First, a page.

On a daily basis I encounter a number of issues on the PGCC campus but the one that affects me the most is the problem with the computer labs. When I know I have to complete an assignment on campus I get an instant headache. Not because I have to do the work but because I know the hassle I have to go through to find a computer lab that isn’t overcrowded and actually has computers that are working. Ashlee Davis, a current student here at PGCC also agrees that the computer labs here on the campus are a big issue. She goes on to say that, “When it comes time to use the campus computer labs she always find herself going to one lab and leaving or either waiting close to 15 minutes for an available...

...of observations, which gives each observation equal weight, the mean of a random variable weights each outcome xi according to its probability, pi. The mean also of a random variable provides the long-run average of the variable, or the expected average outcome over many observations.The common symbol for the mean (also known as the expected value of X) is , formally defined by
Variance - The variance of a discrete random variable X measures the spread, or variability, of the distribution, and is defined by
The standard deviation is the square root of the variance.
Expectation - The expected value (or mean) of X, where X is a discrete random variable, is a weighted average of the possible values that X can take, each value being weighted according to the probability of that event occurring. The expected value of X is usually written as E(X) or m.
E(X) = S x P(X = x)
So the expected value is the sum of: [(each of the possible outcomes) × (the probability of the outcome occurring)].In more concrete terms, the expectation is what you would expect the outcome of an experiment to be on average.
2. Define the following;
a) Binomial Distribution - is the discrete probability distribution of the number of successes in a sequence of n independent yes/no experiments, each of which yields success with probability p. Therewith the probability of an event is defined by its binomial...

...COMPUTER LABS MONITORING SYSTEM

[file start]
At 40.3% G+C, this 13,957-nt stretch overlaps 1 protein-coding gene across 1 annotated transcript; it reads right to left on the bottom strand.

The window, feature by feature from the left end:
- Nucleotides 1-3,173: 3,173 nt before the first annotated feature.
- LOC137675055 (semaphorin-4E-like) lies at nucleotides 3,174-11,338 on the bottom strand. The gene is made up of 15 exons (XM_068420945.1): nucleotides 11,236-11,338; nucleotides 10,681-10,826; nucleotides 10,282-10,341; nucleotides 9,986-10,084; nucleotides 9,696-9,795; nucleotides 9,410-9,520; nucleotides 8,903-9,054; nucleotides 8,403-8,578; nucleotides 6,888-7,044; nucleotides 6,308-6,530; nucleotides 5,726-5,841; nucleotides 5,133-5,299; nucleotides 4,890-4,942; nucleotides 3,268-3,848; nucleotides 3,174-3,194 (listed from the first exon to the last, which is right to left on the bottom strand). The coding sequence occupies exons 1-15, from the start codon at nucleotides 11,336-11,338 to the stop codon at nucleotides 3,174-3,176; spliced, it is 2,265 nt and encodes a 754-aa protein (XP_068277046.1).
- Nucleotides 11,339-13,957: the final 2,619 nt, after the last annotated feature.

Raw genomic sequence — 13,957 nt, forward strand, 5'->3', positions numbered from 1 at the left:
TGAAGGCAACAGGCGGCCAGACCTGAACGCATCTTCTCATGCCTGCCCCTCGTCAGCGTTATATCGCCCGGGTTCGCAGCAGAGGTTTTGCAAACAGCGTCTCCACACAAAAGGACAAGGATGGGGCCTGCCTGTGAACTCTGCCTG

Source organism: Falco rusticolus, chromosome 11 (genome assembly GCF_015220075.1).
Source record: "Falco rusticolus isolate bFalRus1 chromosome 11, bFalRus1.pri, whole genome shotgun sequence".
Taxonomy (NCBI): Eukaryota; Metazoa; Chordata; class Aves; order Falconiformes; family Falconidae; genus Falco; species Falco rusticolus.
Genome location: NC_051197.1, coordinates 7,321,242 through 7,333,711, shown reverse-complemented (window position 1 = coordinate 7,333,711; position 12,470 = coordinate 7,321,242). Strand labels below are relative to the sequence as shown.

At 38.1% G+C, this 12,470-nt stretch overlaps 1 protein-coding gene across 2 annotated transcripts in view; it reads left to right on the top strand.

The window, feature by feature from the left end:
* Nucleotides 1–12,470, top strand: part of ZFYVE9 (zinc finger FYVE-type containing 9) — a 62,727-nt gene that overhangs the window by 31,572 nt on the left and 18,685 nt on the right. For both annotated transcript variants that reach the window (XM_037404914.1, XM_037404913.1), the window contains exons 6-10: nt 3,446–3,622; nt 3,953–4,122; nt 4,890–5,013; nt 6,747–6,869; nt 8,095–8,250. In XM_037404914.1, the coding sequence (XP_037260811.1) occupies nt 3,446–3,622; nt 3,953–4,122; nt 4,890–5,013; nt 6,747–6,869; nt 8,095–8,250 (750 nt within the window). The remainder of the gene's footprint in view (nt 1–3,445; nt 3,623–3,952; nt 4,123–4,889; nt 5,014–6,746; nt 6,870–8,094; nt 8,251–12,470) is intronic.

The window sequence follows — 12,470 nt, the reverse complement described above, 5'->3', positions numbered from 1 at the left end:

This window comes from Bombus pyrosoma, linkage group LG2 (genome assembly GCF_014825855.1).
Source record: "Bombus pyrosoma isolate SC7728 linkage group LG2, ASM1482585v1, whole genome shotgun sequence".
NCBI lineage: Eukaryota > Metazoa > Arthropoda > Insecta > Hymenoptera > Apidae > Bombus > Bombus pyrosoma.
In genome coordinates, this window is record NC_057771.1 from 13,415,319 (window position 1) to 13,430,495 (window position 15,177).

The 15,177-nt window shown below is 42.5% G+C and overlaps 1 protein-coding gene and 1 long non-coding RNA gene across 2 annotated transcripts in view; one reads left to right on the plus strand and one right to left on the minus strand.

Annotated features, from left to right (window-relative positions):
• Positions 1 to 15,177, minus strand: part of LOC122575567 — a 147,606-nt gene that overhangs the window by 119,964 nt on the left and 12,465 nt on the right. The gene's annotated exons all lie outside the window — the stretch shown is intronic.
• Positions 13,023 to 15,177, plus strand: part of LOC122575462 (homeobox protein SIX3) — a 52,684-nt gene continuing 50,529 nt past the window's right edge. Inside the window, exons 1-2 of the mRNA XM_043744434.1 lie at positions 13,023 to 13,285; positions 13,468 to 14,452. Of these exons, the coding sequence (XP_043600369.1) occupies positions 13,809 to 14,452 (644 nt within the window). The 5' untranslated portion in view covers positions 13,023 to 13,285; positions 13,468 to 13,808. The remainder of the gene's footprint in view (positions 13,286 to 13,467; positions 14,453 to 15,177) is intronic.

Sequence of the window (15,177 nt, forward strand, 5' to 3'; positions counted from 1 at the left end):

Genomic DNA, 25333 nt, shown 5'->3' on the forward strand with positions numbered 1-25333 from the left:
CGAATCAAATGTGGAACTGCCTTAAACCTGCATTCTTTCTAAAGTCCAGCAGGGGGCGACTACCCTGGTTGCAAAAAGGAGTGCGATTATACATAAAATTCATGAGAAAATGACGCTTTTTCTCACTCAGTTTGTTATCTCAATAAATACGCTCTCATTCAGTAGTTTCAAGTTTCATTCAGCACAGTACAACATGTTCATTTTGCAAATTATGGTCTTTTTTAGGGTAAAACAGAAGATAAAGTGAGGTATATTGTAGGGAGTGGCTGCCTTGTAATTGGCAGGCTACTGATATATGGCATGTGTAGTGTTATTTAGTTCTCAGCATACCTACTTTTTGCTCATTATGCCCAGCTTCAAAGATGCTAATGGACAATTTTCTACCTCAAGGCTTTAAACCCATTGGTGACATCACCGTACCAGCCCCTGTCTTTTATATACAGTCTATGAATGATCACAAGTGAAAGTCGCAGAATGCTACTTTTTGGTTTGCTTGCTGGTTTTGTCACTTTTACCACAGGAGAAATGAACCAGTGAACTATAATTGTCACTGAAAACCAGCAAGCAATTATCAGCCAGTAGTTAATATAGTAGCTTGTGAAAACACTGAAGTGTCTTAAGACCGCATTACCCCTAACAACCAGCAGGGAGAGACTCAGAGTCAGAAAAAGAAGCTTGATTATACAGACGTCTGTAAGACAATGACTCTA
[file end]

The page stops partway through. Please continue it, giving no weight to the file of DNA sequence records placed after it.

CASE STUDY: NATIONAL UNIVERSITY OF RWANDA ICT CENTER/Helpdesk Unit
Guider: Mr. Ratnakar Kitnana
Done by: NTEGEREJIMANA Fidèle
RegNo: 10101528
Done at HUYE, February 26th 2013
CHAPTER 1 GENERAL INTRODUCTION
1. 0. Introduction
The computer is the principal tool used in today’s technology. It is being widely used all over the world and has a major impact in our daily life. People use computers in many ways such as keep track of products; it helps teachers keep track of lessons and grades. They help students do research and learn. Computers let you be connected to networks. They let you hook up to a worldwide network called the Internet.
A computer laboratory also name computer lab is a cluster of computers that usually are networked and available for...

...CHAPTER 3: PROBABILITY DISTRIBUTION
3.1
RANDOM VARIABLES AND PROBABILITY DISTRIBUTION
Random variables is a quantity resulting from an experiment that, by chance, can assume different values. Examples of random variables are the number of defective light bulbs produced during the week and the heights of the students is a class. Two types of random variables are discrete random variables and continuous random variable.
3.2
DISCRETE RANDOM VARIABLE
A random variable is called a discrete random variable if its set of posibble outcomes is countable. Probability distribution is a listing of all the outcomes of an experiment and the probability associated with each outcome. For example, the probability distribution of rolling a die once is as below: Outcome, x Probability, P(x) 1 1 6 2 1 6 3 1 6 4 1 6 5 1 6 6 1 6
The probability distribution for P(x) for a discrete random variable must satisfy two properties: 1. The values for the probabilities must be from 0 to 1; 0 ≤ ( ) ≤ 1 2. The sum for P(x) must be equal to 1; ∑ ( ) = 1
QMT200
3.2.1 FINDING MEAN AND VARIANCE Mean of X is also referred to as its “expected value”.
= ( ) Where: = ∑[ ( )]
( )=
= (
) − [ ( )]
(
)=
[
( )] = ( )
Example 1 An experiment consists of tossing two coins simultaneously. Write down the sample space. If X is the number of tails observed,...